If you were to have asked me three months ago where I’d be writing this column from, I’d have smiled and shared some details about the terrace of a lovely little hotel in Venice that I don’t want to name. It’s the regular Venice Architecture Biennale base of a friend, the film-maker Gillian Dobias, who has been kind enough to share the location of the sunny harbourside pensione with me. It’s a short walk from where the architecture industry’s biggest and most beautiful event takes place every other year.
I’d also have been highlighting what’s happening at the biennale’s press and VIP day, which would have taken place today: sunglasses and shorts would be donned and we'd leave the hordes of tourists in our wake to wander into the grand Giardini and enjoy curator Hashim Sarkis’s approach to this year’s theme, “How Will We Live Together?”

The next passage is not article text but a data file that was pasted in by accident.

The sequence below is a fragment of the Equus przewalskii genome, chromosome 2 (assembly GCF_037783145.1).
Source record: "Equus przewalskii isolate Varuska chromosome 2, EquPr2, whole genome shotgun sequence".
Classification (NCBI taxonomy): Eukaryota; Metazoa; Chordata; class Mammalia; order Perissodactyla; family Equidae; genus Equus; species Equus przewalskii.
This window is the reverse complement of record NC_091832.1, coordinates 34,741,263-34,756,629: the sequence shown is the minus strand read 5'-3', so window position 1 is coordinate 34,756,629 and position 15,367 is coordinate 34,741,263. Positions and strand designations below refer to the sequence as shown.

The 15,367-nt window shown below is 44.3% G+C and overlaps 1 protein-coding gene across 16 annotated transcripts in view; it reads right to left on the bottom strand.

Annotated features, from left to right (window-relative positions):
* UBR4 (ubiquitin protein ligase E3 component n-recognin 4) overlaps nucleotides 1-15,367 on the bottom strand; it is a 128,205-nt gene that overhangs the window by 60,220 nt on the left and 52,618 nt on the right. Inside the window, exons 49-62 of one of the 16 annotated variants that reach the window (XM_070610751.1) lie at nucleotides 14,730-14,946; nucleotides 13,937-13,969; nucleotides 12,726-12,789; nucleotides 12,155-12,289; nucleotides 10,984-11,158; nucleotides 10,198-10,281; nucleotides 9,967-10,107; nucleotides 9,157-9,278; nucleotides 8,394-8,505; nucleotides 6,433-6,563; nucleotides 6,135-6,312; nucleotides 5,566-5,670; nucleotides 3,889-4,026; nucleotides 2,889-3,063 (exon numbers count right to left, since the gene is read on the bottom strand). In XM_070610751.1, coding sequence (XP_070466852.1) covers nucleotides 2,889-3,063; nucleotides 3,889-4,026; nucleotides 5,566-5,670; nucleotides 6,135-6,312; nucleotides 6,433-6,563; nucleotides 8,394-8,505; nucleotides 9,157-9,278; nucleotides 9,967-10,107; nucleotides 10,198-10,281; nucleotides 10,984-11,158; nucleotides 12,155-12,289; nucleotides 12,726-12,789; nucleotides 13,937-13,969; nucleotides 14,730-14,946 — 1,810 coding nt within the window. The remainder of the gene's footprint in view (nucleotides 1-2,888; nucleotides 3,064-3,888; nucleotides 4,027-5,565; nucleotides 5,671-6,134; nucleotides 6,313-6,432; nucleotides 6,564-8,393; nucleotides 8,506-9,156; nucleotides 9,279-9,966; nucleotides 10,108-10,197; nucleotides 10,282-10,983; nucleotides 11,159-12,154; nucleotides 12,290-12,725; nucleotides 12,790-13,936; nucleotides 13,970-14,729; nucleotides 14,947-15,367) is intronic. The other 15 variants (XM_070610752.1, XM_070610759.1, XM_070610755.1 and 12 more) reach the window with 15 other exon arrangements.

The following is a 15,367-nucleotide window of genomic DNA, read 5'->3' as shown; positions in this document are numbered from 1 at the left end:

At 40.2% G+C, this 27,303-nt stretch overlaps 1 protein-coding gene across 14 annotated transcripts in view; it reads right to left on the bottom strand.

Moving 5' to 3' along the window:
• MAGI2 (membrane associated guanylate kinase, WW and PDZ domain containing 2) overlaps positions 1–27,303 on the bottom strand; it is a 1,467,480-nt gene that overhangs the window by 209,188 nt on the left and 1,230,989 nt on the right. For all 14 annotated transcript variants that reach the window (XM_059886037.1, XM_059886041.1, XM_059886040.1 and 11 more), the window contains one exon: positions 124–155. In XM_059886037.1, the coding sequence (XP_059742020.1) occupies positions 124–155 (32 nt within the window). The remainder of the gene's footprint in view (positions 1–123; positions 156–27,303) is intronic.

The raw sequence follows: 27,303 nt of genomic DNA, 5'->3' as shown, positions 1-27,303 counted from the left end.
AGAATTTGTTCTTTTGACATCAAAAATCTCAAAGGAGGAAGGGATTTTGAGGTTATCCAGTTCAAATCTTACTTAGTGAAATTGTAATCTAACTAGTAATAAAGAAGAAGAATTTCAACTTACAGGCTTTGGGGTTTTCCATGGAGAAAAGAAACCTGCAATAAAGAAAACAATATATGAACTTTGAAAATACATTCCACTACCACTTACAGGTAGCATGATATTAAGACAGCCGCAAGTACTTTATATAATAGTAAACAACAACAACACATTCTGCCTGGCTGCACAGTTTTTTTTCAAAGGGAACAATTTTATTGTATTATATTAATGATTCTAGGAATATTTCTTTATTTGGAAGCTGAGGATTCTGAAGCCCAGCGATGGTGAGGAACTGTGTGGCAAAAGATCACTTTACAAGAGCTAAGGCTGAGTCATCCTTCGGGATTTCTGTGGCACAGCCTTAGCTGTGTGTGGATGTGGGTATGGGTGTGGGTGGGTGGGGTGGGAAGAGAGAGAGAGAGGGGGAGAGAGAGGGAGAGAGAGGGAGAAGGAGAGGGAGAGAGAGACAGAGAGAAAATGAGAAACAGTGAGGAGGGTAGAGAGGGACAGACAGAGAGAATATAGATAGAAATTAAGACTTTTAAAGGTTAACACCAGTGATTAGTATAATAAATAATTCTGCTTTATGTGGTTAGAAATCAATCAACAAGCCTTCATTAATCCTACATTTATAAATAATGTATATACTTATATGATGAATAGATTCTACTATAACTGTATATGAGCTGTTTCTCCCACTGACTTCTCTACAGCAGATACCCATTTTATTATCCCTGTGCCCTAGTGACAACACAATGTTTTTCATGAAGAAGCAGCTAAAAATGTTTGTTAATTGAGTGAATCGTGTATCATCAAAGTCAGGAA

That hope was clearly dashed with the pandemic-related postponement of the biennale for another year. That Sarkis’s focus was on a subject so relevant for now makes that all the more frustrating. And the event’s delay is an obvious blow for Italy’s creative industries, which global architects and interior designers covet considerably.
Thankfully those same architects and designers will be finding inspiration in Italy much sooner than May 2021. The reopening of the country’s furniture showrooms is a welcome boost for Italy’s creative reputation, with major brands such as Cassina planning public launches of new designs in showrooms as early as next month. There are also discussions about a design industry showcase in Milan as early as September. Perhaps the dream of enjoying breakfast on a terrace in a nice northern Italian city isn’t too distant after all.